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Page 454 - The rise in the money price of all commodities, which is in this case peculiar to that country, tends to discourage more or less every sort of industry which is carried on within it, and to enable foreign nations, by furnishing almost all sorts of goods for a smaller quantity of silver than its own workmen can afford to do, to undersell them, not only in the foreign, but even in the home market.
Page 182 - The internal competition which takes place soon does away every thing like monopoly, and, by degrees, reduces the price of the article to the minimum of a reasonable profit on the capital employed. This accords with the reason of the thing, and with experience.
Page 182 - But, though it were true that the immediate and certain effect of regulations controlling the competition of foreign with domestic fabrics, was an increase of price, it is universally true that the contrary is the ultimate effect with every successful manufacture.
Page 83 - The population employed in the cotton factories rises at five o'clock in the morning, works in the mills from six till eight o'clock, and returns home for half an hour or forty minutes to breakfast. This meal generally consists of tea or coffee, with a little bread. Oatmeal porridge is sometimes, but of late rarely used, and chiefly by the men ; but the stimulus of tea is preferred, and especially by the won^en.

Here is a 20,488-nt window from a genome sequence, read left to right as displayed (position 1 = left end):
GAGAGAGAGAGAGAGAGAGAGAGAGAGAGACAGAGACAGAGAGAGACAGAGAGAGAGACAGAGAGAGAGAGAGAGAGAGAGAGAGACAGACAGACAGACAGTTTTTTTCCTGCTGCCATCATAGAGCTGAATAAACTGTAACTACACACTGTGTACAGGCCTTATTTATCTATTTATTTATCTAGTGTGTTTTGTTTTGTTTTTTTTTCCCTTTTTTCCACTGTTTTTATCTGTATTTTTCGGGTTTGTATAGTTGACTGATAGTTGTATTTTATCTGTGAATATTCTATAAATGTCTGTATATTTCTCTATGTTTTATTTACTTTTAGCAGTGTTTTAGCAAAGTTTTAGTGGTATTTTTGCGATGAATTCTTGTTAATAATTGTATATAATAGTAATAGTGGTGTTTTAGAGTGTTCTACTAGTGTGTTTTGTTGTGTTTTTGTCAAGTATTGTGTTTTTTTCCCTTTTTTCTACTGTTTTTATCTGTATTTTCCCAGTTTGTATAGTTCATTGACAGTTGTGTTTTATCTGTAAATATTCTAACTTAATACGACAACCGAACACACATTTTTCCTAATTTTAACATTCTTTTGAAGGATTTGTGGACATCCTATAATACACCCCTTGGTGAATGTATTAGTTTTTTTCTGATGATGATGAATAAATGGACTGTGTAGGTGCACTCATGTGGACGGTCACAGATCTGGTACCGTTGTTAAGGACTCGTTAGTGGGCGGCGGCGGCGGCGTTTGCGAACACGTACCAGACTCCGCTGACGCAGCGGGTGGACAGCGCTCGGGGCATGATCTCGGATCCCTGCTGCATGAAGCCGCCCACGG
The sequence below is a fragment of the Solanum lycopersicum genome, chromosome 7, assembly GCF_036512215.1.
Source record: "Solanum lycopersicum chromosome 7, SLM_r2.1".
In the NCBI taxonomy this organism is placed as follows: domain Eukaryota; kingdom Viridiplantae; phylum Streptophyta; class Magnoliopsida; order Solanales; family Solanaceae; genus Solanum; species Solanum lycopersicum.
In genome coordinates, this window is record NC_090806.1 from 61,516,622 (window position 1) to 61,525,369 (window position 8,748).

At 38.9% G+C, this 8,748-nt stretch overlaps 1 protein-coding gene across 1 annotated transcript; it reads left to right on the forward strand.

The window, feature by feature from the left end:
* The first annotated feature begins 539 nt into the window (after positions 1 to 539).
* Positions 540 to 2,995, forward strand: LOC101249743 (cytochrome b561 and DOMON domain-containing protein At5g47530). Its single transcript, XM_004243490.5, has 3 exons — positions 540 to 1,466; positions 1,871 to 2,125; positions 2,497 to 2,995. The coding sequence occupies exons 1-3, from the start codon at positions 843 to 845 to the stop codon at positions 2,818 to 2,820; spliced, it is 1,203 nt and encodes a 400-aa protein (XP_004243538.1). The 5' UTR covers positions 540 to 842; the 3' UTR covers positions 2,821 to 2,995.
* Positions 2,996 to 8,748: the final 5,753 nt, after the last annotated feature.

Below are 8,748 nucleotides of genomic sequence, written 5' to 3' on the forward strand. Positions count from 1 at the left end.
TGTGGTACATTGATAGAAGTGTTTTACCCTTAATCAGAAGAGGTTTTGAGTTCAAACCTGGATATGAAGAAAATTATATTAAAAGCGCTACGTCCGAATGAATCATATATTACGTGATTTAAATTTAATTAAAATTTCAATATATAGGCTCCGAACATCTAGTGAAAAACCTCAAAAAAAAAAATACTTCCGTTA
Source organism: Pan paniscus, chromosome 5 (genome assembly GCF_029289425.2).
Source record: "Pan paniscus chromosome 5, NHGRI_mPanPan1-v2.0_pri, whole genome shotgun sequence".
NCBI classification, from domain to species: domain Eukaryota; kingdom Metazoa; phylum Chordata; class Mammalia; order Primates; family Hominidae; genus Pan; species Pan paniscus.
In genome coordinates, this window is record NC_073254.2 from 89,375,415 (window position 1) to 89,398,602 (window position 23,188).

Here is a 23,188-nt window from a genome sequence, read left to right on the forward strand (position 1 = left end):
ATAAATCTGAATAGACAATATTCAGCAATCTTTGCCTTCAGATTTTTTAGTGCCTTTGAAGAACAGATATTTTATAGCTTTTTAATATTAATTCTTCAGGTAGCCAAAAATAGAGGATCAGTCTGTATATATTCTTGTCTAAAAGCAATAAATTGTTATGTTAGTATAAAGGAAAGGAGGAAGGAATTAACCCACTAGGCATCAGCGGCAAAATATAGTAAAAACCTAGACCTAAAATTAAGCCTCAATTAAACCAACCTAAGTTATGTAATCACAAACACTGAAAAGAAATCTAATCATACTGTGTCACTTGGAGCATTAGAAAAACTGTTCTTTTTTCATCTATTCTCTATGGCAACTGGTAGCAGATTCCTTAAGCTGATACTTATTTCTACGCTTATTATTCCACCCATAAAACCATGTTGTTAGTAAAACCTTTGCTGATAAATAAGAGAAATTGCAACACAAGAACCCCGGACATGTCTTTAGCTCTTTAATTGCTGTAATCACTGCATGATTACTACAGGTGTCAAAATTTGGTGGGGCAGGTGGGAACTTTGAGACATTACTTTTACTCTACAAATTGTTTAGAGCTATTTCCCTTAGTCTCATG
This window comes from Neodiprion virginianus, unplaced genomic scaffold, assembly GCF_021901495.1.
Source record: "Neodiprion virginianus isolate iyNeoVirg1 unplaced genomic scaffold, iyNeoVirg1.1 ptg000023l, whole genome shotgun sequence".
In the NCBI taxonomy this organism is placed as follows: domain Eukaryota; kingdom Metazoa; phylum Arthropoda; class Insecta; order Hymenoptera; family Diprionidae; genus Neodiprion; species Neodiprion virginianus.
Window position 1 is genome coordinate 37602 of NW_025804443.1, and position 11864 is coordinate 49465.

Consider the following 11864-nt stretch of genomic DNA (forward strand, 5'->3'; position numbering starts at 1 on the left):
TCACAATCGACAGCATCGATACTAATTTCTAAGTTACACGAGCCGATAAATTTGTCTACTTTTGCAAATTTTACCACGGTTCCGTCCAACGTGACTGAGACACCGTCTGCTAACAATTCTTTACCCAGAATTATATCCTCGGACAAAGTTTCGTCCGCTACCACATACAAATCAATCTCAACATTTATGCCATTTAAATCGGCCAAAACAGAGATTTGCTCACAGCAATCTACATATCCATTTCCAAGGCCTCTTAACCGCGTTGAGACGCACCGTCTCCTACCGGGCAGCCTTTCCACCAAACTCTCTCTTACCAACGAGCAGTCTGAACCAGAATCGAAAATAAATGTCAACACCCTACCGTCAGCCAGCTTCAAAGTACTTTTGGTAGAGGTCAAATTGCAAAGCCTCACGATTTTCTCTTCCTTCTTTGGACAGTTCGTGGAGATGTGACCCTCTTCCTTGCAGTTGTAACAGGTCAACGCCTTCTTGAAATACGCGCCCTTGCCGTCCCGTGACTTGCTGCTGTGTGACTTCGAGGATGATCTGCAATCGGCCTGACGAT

Page 209 - HAMILTON'S blood, the voice of impending judgment, calls for a remedy. At this hour, Heaven's high reproof is sounding from Maine to Georgia, and from the shores of the Atlantic to the banks of the Mississippi.
Page 84 - Amongst those who obtain the lower rates of wages, this meal generally consists of boiled potatoes. The mess of potatoes is put into one large dish ; melted lard and butter are poured upon them, and a few pieces of fried fat bacon are sometimes mingled with them, and but seldom a little meat.
Page 198 - Of the twenty millions of dollars annually realized from the sales of the cotton crop of Alabama, nearly all not expended in supporting the producers is reinvested in land and negroes. Thus the white population has decreased, and the slave increased, almost pari passu in several counties of our State. In 1825, Madison county cast about 3,000 votes; now she cannot cast exceeding 2,300. In traversing that county one will discover numerous farmhouses, once the abode of industrious and intelligent freemen,...
Page 179 - ... to consult upon some local improvements ; or,, in another place, the laborers of a village quit their ploughs to deliberate upon the project of a road or a public school. Meetings are called for the sole purpose of declaring their disapprobation of the line of conduct pursued by the government ; while in other assemblies the citizens salute the authorities of the day as the fathers of their country.
Page 179 - The citizen of the United States is taught from infancy to rely upon his own exertions in order to resist the evils and the difficulties of life; he looks upon the social authority with an eye of mistrust and anxiety, and he claims its assistance only when he is unable to do without it.